Pull in that debt load!
I was reading the paper this morning and saw a rather concerning title: Canadian household debt burden rises to record level.
What this story talks about are recent stats released by Stats Can that show a wide (very wide) gap between debt load (which in this case includes mortgages, consumer credit and non-mortgage loans) and disposable income. Currently, Canadians hold a 162.6 percent debt load against their disposable income.
Just because you can, doesn’t mean you should
What these stats comment on rather loudly is the growing appetite in our society for the buy-now, pay-later mentality. While immediacy has its gratifying points, swelling debt loads have far greater longer term ramifications.
The problem here is complacency. Because interest rates have been so low for so long, many average consumers have become conditioned to a false sense of financial security. And rest assured, interest rates will go up at some point.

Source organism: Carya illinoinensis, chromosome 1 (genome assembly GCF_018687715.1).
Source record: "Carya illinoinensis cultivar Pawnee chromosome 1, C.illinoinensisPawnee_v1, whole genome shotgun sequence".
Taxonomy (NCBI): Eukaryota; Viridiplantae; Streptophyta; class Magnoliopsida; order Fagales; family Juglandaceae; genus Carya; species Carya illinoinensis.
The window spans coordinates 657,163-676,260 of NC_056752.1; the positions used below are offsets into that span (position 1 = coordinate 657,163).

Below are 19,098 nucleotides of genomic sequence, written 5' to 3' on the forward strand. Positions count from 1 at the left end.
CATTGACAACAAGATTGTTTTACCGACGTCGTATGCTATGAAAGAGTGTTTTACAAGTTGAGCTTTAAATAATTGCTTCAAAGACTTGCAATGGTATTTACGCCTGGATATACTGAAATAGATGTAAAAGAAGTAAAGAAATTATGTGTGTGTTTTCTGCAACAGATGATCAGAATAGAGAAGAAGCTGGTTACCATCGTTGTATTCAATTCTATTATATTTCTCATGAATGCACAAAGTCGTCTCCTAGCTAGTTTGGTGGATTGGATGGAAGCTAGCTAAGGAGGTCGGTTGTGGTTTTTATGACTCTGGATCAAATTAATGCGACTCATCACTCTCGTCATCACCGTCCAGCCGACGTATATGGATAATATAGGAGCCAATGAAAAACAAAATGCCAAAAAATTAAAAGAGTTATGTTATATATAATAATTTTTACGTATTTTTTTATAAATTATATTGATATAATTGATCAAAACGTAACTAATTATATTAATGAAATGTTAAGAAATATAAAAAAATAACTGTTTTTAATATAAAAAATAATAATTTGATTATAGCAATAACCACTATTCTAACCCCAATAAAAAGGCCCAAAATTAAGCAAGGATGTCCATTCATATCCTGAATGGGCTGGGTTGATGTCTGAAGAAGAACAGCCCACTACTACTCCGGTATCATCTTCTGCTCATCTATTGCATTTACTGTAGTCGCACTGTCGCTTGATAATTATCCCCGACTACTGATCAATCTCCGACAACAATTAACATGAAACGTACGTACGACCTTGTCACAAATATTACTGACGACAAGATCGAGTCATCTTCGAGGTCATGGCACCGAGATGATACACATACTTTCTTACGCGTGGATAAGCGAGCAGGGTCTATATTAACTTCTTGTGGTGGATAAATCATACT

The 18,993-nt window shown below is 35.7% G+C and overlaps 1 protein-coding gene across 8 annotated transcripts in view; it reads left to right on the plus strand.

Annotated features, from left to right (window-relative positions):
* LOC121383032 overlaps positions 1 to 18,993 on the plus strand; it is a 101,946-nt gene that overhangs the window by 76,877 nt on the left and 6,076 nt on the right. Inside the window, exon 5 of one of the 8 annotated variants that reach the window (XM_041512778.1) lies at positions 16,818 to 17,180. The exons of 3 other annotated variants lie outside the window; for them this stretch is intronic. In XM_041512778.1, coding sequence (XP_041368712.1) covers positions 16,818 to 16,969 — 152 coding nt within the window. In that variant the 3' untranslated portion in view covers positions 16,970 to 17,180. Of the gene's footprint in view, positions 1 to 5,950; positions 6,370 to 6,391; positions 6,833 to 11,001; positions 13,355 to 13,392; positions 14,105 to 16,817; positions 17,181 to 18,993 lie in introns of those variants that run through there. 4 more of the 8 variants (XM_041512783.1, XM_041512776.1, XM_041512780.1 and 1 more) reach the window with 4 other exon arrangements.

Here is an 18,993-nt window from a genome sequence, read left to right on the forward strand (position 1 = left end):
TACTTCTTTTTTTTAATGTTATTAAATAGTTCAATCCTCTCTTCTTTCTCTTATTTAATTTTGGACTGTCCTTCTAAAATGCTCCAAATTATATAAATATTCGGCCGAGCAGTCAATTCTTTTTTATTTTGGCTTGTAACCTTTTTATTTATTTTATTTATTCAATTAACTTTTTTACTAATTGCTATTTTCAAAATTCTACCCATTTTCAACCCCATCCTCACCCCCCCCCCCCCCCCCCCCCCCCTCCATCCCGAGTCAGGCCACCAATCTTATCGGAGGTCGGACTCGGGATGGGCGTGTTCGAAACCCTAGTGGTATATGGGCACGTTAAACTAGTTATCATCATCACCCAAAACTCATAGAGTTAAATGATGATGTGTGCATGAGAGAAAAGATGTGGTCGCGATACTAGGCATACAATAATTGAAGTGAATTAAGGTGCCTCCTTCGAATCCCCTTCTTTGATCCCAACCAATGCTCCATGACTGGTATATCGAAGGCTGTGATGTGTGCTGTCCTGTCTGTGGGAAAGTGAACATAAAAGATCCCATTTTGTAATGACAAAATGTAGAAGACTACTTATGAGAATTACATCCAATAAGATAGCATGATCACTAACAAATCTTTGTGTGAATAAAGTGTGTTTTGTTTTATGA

Set your own limits
Just because the bank increases your credit limit, doesn’t mean you should utilize it. Unless your income has increased in tandem (and when does that happen?), your debt-to-income ratio should stay the same- within a comfortable range. While a lender typically uses a 40 percent debt-to-income ratio for credit approval, you should make it your practice to be well below that (like half, at least).
In the same vein, when shopping for a house, recognize the difference between your mortgage “budget” and your mortgage pre-approval.
Your mortgage pre-approval is a tool to get the ball rolling in a hurry if you find a house that meets your needs. It’s not the upper end of your budget.
Don’t forget interest rates are going to go up at some point, which is going to increase your mortgage payments. Also don’t forget about homeowner costs, like repairs etc. that you may not be anticipating.
You cannot control what may happen to you in the future (i.e. job loss or other unforeseen financial hardship) but you can control your financial situation in the present by limiting your vulnerability through excessive debt.
Restraint is your best bet towards controlling your financial future.